Fear can range in degree from ‘concern’ to ‘morbid dread’. Great fear can be immobilizing. It is an emotional reaction to a perceived threat. Fear is normal and healthy in the right circumstances. One of the most fearful things that a person can do is to work in ‘high steel.’ That is the work of building skyscrapers by walking the steel beams – hundreds of feet above the ground with no safety equipment. It happens to be that Native Americans of the Mohawk tribe in Canada have claimed the specialty of doing this dangerous work. They are determined, proud, and competent. Naturally, they are also very afraid, but they don’t let their fear interfere with their work. In their work, ’fear’ keeps them careful and alert.
There are many others who face fear on a daily basis. Our military and fire fighters for instance. Still, they find the ability to work in spite of their adrenaline rush and sweaty hands. Some people are ‘fraidy cats’. They worry about everything in their life. They are afraid of dirt because of germs. They are not paranoid, but they are inordinately concerned about the normal exposures that everyone experiences in order to accomplish anything of value. The opposite, of course, are the foolhardy who take unnecessary chances. In the middle of this range are those who take risks and get things done. The extent of the acceptable risk is proportional to the urgency of the need, of course. It may be appropriate to jump out of a burning building. It may not be appropriate to drive fast on a dark and rainy night.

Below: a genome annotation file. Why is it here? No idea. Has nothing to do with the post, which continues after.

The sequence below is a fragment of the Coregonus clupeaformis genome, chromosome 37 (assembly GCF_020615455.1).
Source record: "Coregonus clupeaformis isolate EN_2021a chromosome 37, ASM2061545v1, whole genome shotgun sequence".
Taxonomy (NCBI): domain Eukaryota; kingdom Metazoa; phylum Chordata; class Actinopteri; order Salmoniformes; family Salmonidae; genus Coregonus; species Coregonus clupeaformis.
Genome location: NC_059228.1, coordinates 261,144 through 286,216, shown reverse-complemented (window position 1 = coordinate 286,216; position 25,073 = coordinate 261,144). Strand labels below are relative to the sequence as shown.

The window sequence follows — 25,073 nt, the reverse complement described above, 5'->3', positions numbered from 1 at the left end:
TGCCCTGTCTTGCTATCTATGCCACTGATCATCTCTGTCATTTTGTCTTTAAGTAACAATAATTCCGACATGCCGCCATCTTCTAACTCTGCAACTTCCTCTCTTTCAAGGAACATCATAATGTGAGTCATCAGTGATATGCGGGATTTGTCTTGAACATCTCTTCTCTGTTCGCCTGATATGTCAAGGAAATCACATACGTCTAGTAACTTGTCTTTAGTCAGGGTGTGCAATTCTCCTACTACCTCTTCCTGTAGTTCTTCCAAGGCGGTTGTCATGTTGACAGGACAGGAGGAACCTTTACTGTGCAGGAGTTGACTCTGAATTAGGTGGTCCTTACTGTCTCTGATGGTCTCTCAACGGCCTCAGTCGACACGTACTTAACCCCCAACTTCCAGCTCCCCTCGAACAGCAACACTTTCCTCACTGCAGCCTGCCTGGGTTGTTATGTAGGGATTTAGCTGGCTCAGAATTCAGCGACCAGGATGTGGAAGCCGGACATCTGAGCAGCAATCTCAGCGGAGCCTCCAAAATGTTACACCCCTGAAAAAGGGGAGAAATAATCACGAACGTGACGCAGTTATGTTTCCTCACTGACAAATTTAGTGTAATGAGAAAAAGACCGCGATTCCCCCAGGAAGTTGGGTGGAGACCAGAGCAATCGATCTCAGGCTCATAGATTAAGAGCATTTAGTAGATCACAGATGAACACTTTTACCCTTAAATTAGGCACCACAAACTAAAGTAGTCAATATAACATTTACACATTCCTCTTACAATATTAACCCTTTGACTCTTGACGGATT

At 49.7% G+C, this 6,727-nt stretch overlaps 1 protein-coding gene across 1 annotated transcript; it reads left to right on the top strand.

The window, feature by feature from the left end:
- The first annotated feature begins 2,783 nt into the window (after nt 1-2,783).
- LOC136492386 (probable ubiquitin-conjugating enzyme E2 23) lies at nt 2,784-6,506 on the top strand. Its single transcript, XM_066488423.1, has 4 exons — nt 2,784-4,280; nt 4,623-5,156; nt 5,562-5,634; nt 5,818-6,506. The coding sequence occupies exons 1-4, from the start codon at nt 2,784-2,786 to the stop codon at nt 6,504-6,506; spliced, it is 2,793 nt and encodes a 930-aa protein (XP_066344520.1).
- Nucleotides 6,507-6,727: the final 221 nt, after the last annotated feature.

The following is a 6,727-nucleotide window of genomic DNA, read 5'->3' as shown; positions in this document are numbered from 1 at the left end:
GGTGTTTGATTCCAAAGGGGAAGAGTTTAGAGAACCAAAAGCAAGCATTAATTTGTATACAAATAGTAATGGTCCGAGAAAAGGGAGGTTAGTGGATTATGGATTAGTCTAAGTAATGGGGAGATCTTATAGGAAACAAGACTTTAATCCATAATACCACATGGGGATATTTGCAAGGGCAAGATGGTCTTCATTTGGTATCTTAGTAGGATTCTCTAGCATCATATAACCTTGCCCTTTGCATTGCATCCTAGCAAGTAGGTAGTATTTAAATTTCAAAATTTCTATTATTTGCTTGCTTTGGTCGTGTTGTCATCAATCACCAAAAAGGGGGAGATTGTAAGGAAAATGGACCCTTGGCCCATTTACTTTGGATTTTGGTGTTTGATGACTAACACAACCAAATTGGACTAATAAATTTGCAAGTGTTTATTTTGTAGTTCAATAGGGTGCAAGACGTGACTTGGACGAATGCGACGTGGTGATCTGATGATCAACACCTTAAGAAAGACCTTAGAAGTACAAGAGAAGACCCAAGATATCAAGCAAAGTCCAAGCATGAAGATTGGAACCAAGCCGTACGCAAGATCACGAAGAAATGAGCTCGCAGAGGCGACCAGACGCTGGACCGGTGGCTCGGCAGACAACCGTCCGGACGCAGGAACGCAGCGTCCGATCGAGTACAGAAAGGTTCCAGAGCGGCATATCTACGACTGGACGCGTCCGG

We know the expression; “Nothing ventured – nothing gained.” It is not entirely true that if nothing is ventured – nothing is lost. What is lost may be money, opportunity, and the most valuable possession that you have, the years of our life. Time is the most expensive ‘thing’ that we have. It is relentless in the way that it is spent, whether we use it or not. If we have a fear, it should be that we shall waste this one most precious thing. This can be a difficult balancing act as we strive to do enough work and get enough rest.
Against all of this, we must plot a path of minimum risk and maximum return. We can’t expect to not suffer loss from our decisions. One thing is certain; we will suffer loss from much indecision. How can we minimize the bad effects of inappropriate fear and at the same time maximize the contribution of appropriate ‘fear’ (concern)? Please remember that there are no guarantees of success. We all know success stories of those who ‘made it’ but we seldom hear of those who fail except as it relates to the success who tried again and succeeded.
Americans have a constitutional guaranteed of the freedom to pursue success but we are not guaranteed that we will succeed. ‘Aye, that’s the rub’ for many people, especially the immature who, in their ignorance, assume that they are ‘entitled’ to success and assume that they will achieve it. Rightfully placed fear will demand that we will certainly fail unless we pay attention to the requirements for success. Remember that the qualities of immaturity are ignorance, arrogance, selfishness and pride. These qualities diminish as we mature but to some degree; these qualities remain and, hopefully, diminish for all of our lives. This has certainly been my own experience. This is why it is true that: ‘the (collective) wisdom of mankind is greater than the wisdom of any (single) man’.